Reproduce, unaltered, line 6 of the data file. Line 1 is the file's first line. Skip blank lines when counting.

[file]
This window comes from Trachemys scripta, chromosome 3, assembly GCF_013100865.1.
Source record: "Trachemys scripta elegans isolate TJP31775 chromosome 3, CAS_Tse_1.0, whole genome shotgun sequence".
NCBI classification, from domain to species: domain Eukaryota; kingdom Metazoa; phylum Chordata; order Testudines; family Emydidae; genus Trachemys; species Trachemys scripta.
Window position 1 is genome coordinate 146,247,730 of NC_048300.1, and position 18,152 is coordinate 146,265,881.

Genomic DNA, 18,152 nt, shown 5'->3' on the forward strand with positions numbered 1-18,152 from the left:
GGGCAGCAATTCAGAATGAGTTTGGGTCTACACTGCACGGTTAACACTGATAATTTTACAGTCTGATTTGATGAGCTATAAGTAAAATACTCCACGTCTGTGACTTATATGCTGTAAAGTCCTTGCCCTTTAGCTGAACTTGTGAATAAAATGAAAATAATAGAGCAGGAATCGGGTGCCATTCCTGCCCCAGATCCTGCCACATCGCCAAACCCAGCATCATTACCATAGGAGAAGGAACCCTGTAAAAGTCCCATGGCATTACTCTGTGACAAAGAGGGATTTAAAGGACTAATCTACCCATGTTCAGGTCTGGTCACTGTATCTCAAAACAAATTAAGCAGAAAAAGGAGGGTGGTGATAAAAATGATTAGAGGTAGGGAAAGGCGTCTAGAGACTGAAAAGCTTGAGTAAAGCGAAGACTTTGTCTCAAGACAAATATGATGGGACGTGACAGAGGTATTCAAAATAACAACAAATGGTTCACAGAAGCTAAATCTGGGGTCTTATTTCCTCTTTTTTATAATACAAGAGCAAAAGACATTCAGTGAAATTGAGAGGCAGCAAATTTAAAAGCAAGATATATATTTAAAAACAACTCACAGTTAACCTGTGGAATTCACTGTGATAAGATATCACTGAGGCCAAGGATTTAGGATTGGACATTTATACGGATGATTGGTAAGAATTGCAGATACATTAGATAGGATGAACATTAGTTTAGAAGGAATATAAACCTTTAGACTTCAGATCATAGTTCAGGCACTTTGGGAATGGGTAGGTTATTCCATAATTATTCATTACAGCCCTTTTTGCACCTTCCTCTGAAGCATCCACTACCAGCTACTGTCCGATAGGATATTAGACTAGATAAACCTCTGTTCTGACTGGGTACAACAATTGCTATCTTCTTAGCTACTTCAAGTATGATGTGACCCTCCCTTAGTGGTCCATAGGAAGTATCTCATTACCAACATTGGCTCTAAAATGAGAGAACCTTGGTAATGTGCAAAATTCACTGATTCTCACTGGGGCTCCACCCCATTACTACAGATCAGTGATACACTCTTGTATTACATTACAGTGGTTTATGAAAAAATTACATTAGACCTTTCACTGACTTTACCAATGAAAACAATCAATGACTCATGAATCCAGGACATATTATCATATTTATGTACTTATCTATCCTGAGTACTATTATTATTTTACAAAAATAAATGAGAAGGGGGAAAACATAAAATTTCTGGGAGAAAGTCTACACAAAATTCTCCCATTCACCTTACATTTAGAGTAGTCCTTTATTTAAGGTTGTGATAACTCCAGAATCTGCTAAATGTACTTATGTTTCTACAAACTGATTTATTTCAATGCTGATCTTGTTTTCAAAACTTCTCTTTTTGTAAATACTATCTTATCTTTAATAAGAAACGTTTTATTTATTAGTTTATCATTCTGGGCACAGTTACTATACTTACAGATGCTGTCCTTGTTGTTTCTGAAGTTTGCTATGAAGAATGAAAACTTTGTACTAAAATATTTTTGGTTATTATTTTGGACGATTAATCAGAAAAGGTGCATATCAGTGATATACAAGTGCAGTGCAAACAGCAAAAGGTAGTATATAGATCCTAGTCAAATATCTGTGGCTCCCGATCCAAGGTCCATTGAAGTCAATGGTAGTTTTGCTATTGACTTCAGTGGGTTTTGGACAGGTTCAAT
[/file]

GGGCAGCAATTCAGAATGAGTTTGGGTCTACACTGCACGGTTAACACTGATAATTTTACAGTCTGATTTGATGAGCTATAAGTAAAATACTCCACGTCTGTGACTTATATGCTGTAAAGTCCTTGCCCTTTAGCTGAACTTGTGAATAAAATGAAAATAATAGAGCAGGAATCGGGTGCCATTCCTGCCCCAGATCCTGCCACATCGCCAAACCCAGCATCATTACCATAGGAGAAGGAACCCTGTAAAAGTCCCATGGCATTACTCTGTGACAAAGAGGGATTTAAAGGACTAATCTACCCATGTTCAGGTCTGGTCACTGTATCTCAAAACAAATTAAGCAGAAAAAGGAGGGTGGTGATAAAAATGATTAGAGGTAGGGAAAGGCGTCTAGAGACTGAAAAGCTTGAGTAAAGCGAAGACTTTGTCTCAAGACAAATATGATGGGACGTGACAGAGGTATTCAAAATAACAACAAATGGTTCACAGAAGCTAAATCTGGGGTCTTATTTCCTCTTTTTTATAATACAAGAGCAAAAGACATTCAGTGAAATTGAGAGGCAGCAAATTTAAAAGCAAGATATATATTTAAAAACAACTCACAGTTAACCTGTGGAATTCACTGTGATAAGATATCACTGAGGCCAAGGATTTAGGATTGGACATTTATACGGATGATTGGTAAGAATTGCAGATACATTAGATAGGATGAACATTAGTTTAGAAGGAATATAAACCTTTAGACTTCAGATCATAGTTCAGGCACTTTGGGAATGGGTAGGTTATTCCATAATTATTCATTACAGCCCTTTTTGCACCTTCCTCTGAAGCATCCACTACCAGCTACTGTCCGATAGGATATTAGACTAGATAAACCTCTGTTCTGACTGGGTACAACAATTGCTATCTTCTTAGCTACTTCAAGTATGATGTGACCCTCCCTTAGTGGTCCATAGGAAGTATCTCATTACCAACATTGGCTCTAAAATGAGAGAACCTTGGTAATGTGCAAAATTCACTGATTCTCACTGGGGCTCCACCCCATTACTACAGATCAGTGATACACTCTTGTATTACATTACAGTGGTTTATGAAAAAATTACATTAGACCTTTCACTGACTTTACCAATGAAAACAATCAATGACTCATGAATCCAGGACATATTATCATATTTATGTACTTATCTATCCTGAGTACTATTATTATTTTACAAAAATAAATGAGAAGGGGGAAAACATAAAATTTCTGGGAGAAAGTCTACACAAAATTCTCCCATTCACCTTACATTTAGAGTAGTCCTTTATTTAAGGTTGTGATAACTCCAGAATCTGCTAAATGTACTTATGTTTCTACAAACTGATTTATTTCAATGCTGATCTTGTTTTCAAAACTTCTCTTTTTGTAAATACTATCTTATCTTTAATAAGAAACGTTTTATTTATTAGTTTATCATTCTGGGCACAGTTACTATACTTACAGATGCTGTCCTTGTTGTTTCTGAAGTTTGCTATGAAGAATGAAAACTTTGTACTAAAATATTTTTGGTTATTATTTTGGACGATTAATCAGAAAAGGTGCATATCAGTGATATACAAGTGCAGTGCAAACAGCAAAAGGTAGTATATAGATCCTAGTCAAATATCTGTGGCTCCCGATCCAAGGTCCATTGAAGTCAATGGTAGTTTTGCTATTGACTTCAGTGGGTTTTGGACAGGTTCAAT